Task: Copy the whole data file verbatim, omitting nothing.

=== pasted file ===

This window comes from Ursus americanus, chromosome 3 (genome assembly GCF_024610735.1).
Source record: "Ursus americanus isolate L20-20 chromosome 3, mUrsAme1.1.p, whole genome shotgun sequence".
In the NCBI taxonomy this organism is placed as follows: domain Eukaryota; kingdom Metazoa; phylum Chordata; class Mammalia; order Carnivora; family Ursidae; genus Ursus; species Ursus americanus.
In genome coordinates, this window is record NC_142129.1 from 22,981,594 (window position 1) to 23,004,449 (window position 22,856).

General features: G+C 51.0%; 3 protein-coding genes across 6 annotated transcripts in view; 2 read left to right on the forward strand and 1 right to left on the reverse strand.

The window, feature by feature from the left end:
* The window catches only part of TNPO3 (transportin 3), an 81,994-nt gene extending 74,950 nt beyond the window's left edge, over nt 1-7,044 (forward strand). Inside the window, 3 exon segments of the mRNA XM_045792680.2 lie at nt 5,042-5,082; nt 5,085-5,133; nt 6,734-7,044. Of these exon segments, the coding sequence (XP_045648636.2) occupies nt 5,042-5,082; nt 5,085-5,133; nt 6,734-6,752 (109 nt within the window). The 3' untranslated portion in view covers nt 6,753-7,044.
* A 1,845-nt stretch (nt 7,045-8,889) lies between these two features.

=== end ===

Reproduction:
This window comes from Ursus americanus, chromosome 3 (genome assembly GCF_024610735.1).
Source record: "Ursus americanus isolate L20-20 chromosome 3, mUrsAme1.1.p, whole genome shotgun sequence".
In the NCBI taxonomy this organism is placed as follows: domain Eukaryota; kingdom Metazoa; phylum Chordata; class Mammalia; order Carnivora; family Ursidae; genus Ursus; species Ursus americanus.
In genome coordinates, this window is record NC_142129.1 from 22,981,594 (window position 1) to 23,004,449 (window position 22,856).

General features: G+C 51.0%; 3 protein-coding genes across 6 annotated transcripts in view; 2 read left to right on the forward strand and 1 right to left on the reverse strand.

The window, feature by feature from the left end:
* The window catches only part of TNPO3 (transportin 3), an 81,994-nt gene extending 74,950 nt beyond the window's left edge, over nt 1-7,044 (forward strand). Inside the window, 3 exon segments of the mRNA XM_045792680.2 lie at nt 5,042-5,082; nt 5,085-5,133; nt 6,734-7,044. Of these exon segments, the coding sequence (XP_045648636.2) occupies nt 5,042-5,082; nt 5,085-5,133; nt 6,734-6,752 (109 nt within the window). The 3' untranslated portion in view covers nt 6,753-7,044.
* A 1,845-nt stretch (nt 7,045-8,889) lies between these two features.